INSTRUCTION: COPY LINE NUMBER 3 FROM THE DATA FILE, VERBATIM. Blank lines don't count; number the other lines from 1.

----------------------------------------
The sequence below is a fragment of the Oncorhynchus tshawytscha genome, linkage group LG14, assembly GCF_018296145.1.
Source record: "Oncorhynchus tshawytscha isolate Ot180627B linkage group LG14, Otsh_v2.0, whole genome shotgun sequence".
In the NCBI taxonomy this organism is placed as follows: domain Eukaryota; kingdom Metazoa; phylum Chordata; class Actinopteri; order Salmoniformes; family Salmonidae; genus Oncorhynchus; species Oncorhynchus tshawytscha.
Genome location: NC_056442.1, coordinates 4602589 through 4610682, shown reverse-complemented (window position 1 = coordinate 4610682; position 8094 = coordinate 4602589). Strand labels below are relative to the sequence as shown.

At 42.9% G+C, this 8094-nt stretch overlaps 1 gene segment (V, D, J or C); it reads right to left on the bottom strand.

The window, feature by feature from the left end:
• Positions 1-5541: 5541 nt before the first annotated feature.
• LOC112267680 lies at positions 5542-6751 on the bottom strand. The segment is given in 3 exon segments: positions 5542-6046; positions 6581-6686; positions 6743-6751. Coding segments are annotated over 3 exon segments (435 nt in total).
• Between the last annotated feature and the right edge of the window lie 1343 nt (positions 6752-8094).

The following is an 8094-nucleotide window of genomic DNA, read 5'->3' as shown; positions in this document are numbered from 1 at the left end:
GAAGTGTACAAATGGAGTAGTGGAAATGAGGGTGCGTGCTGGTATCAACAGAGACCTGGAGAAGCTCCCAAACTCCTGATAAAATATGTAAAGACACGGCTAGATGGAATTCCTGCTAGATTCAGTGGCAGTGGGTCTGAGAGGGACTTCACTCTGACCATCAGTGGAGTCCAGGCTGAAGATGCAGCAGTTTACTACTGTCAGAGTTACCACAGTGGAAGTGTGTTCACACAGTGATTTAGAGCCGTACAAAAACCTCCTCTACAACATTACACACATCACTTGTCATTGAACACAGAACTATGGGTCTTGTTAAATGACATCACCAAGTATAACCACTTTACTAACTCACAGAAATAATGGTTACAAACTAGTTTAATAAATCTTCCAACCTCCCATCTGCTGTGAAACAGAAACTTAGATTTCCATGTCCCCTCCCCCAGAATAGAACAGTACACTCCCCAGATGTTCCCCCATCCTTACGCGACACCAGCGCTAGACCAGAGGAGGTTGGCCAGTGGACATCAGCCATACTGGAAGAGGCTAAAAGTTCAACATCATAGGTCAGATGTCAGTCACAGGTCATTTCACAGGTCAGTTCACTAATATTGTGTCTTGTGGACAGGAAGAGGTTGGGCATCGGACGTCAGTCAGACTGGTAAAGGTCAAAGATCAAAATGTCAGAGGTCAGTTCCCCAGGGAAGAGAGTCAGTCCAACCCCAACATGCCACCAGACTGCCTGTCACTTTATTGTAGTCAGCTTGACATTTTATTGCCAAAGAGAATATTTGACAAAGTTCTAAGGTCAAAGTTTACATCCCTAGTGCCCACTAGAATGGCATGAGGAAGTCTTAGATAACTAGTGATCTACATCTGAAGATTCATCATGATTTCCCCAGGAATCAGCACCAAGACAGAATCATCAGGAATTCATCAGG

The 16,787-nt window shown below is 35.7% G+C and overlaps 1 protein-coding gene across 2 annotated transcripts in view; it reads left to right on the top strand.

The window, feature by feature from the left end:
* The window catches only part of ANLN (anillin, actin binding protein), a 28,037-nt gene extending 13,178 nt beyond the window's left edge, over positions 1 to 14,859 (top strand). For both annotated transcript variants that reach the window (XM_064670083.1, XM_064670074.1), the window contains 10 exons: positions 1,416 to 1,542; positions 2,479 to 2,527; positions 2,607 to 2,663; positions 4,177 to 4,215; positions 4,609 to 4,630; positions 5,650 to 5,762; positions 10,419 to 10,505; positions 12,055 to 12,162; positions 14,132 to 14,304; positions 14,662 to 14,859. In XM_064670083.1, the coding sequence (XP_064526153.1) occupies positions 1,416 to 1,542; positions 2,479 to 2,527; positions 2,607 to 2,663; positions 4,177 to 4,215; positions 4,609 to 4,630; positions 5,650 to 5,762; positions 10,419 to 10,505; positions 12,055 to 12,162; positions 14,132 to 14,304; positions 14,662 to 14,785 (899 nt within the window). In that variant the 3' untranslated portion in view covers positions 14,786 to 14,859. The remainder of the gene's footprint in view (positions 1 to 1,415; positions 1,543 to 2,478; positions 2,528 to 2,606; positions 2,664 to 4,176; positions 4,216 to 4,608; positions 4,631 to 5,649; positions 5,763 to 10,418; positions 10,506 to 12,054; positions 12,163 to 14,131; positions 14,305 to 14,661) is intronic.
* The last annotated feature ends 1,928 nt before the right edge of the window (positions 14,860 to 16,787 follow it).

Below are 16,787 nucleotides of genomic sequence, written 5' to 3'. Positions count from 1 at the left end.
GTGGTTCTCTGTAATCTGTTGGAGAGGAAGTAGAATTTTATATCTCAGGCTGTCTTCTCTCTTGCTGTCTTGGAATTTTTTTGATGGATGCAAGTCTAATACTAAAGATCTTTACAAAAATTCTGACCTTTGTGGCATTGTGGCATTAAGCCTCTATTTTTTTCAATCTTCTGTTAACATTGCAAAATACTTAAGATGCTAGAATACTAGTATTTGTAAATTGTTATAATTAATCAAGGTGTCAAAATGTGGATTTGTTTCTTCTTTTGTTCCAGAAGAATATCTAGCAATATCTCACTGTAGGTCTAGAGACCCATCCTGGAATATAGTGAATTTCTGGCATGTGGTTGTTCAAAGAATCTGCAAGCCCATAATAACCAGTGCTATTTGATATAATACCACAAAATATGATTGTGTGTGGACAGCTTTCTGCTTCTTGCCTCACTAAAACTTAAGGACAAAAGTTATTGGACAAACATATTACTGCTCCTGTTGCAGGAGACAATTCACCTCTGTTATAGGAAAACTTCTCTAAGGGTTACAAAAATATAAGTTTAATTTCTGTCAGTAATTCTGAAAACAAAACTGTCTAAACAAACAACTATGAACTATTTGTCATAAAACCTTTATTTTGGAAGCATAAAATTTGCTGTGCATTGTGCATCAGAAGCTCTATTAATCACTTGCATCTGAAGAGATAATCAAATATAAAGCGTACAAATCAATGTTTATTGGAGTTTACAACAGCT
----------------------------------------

In the NCBI taxonomy this organism is placed as follows: domain Eukaryota; kingdom Metazoa; phylum Chordata; class Actinopteri; order Salmoniformes; family Salmonidae; genus Oncorhynchus; species Oncorhynchus tshawytscha.